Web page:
Monday, October 8, 2012

Faculty Post - Dr. Kim Helton

This week's blog post is by Simpson College's Instructor of Flute, Dr. Kim Helton.

Collaboration: The Art of Arts

by Kim Helton

In September, I had the privilege of performing in both the season debut concerts of the Des Moines Symphony and Orchestra Iowa (Cedar Rapids Symphony). Even with all the gloom and doom in many other symphony organizations, both are solvent and thriving. Both are expanding educational opportunities for youth in the community. Both are doing out reach performances in smaller venues. AND, for the first time ever, both included a collaboration of artistic diversity never before seen.

Orchestra Iowa worked together with the Quad-City Ballet Company and Historic Brucemore Museum—a collaboration of the local ballet company, the local historical site, and the local symphony. Thousands of people came to listen, drink local wine, and support their community through the arts. The DMSO worked together with the DSM Art Center and the Pappajohn family to commission a new piece, “Symphony in Sculpture,” celebrating the spectacular sculpture park down town. It was a collaboration including the local art collection, local composer, local Blur Media Productions, and the local symphony with enormous success.

So, what is so important about collaboration? How does it help the arts thrive? What are the lessons learned through collaborating with other artists? Here are some critical skills that will begin to evolve the more you work with others:

Always bring your “A” game.
There is nothing more inspiring that playing with other fine musicians or artists. If you need motivation to practice or hone your craft, work with an outstanding pianist, singer, instrumentalist, conductor or composer and you will find yourself running to the practice room to rise to the level of those around you. Do the hard preparations: study the score, find recordings, practice slowly, know your role within the music at any given time (soloist, accompaniment, thematic material, harmonic filler), know the tendencies of the instruments in your ensemble. Great accompanists always know which students or professionals come prepared and are thoughtful about the process of collaborating. You want those pianists to say yes when you ask. Don’t waste your pianist’s or ensemble members’ time by coming unpracticed or unaware of how the parts fit together. A little preparation goes a long way.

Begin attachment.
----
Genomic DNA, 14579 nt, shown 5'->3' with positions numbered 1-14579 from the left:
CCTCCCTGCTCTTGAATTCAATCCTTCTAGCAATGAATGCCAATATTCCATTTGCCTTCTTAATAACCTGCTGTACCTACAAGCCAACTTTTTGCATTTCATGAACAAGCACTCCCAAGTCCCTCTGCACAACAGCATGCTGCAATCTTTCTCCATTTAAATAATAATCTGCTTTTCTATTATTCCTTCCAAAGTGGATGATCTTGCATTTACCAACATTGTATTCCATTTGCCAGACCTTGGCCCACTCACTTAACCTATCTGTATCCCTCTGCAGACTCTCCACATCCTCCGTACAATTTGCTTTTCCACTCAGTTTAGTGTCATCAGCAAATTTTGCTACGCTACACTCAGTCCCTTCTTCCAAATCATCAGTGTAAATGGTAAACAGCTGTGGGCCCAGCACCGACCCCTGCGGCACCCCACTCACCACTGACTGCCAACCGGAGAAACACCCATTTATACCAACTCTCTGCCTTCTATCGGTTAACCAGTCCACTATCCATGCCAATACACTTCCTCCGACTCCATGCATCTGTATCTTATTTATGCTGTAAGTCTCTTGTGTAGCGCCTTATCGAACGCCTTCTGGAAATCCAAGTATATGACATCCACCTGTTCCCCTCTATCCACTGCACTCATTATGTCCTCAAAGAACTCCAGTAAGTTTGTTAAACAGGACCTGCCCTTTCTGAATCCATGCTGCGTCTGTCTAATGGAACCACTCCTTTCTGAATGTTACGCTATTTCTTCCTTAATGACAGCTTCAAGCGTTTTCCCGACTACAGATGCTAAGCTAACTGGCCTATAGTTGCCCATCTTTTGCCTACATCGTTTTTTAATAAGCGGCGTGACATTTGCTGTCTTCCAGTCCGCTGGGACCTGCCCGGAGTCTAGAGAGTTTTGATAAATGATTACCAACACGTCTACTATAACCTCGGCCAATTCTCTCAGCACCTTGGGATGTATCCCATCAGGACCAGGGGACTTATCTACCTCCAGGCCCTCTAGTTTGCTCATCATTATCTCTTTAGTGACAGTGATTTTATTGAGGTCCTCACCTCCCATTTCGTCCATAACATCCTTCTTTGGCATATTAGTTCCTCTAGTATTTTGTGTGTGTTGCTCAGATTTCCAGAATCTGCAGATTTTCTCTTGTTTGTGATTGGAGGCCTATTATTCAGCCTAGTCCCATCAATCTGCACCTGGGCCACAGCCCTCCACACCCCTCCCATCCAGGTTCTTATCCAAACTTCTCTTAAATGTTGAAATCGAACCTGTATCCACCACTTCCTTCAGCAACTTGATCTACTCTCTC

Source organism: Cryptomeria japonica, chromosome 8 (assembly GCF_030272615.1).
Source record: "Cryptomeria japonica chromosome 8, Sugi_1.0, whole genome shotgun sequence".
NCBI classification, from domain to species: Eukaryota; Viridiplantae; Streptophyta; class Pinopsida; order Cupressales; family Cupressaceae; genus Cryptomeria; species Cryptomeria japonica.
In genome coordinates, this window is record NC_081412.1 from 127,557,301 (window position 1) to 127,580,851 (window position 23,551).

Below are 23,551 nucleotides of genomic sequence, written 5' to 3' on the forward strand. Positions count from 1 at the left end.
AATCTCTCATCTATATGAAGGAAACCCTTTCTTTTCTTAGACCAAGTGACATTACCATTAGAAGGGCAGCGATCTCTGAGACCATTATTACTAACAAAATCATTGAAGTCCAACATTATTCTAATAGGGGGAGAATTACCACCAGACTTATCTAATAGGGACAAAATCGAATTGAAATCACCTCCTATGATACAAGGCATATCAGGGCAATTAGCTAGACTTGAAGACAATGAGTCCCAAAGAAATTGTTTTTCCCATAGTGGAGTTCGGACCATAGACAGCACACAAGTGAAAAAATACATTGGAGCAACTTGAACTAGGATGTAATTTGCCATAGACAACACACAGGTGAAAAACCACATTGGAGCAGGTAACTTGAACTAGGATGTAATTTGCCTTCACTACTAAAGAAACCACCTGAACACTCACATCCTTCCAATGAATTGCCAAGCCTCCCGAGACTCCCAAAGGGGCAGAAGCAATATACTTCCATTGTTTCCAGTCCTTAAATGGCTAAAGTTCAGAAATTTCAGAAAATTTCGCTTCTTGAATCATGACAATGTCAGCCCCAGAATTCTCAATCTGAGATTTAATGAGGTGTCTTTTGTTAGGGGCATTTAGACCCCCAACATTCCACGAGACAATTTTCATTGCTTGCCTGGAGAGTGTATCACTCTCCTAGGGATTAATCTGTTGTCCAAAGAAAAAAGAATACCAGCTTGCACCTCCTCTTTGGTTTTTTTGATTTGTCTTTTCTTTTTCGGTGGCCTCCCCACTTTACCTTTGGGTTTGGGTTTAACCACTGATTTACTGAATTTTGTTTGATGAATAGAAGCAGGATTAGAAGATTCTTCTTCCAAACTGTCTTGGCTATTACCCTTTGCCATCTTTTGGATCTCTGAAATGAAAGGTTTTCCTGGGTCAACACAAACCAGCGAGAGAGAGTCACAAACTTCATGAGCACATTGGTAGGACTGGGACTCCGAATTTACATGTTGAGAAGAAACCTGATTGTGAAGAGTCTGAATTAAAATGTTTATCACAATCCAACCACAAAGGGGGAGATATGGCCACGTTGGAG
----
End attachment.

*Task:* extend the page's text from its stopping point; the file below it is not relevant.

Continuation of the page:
Relationships are as important as artistic endeavors.
Understand that how you interact with and treat others is critical in achieving high levels of artistic collaboration. YoYo Ma is famous for his incredible philanthropy and willingness to work with all types of artists from all walks of life. (See—YoYo Ma and Lil’Buck) He is a true gentleman in every respect, and a consummate artist. Consider those you work with as members of your team. Give your pianist the music far in advance, respecting his/her time. Arrive on time for rehearsals and plan ahead together as a group. When something goes wrong, admit your own errors and take responsibility for them. Respect the skills of all fellow performers, even if you don’t have any idea what challenges are found in preparing reeds, tuning a harp, improvising jazz, singing an aria, or rolling a snare drum. Always give others the benefit of the doubt and assume the best in people. It will come back to serve you when it is your turn to have a mishap or problem. If you cherish those with whom you work, then you will have the privilege of getting more work!

Get outside your comfort zone.Start small. Try working with instrumentalists or singers new to you. Try a new trio combination, or find an unusual piece and invite new musicians to play. I heard the most amazing flute/tuba duo at the NFA convention. Before their performance, I admit had my reservations. However, it was a stunning combination, resulting in many newly commissioned works because of these great players. Be willing to try things you never thought possible. If you have ever been interested in other artistic areas, start experimenting. Take a pottery class. Try modern dance. Write some lyrics to your instrumental piece. Write your own cadenza. Sing at the top of your lungs—even if it is in the shower. Take lessons on a new instrument for the semester. If you have always loved jazz, but have never tried to improvise, find a great web site and go for it. The more you expand your creative experience, the more you appreciate the skills of others and enhance awareness in your own area of expertise.

“Nothing great was ever achieved without enthusiasm.” – Ralph Waldo Emerson
When collaborative skills are combined with enthusiasm, the possibilities are limitless. Orchestra Iowa lost its performing hall to terrible flooding four years ago. But with the boundless enthusiasm and skill of Maestro Timothy Hankewich, the hall is slated to be re-opened this October, with a sold out symphony season ahead. He accomplished this feat in large part because of his ability to dig in against the odds and collaborate with all the resources in the community. Maestro Giunta worked for three years to bring about the new commission of “Symphony in Sculpture,” inspired by the Pappajohn family’s labor of love to bring great art to the city of Des Moines and create the sculpture park downtown. Their willingness to work as a team marked the beginning of an amazing 75th symphony season.

If you are dedicated to honing your musical skills, building great relationships with a wide range of colleagues, exploring new ideas, and attacking any problem with enthusiasm, you will beat the odds. You will create a better community and world with your artistic endeavors. You will be limited only by your own imagination. The art of collaboration is truly the art of arts.

No comments:

Post a Comment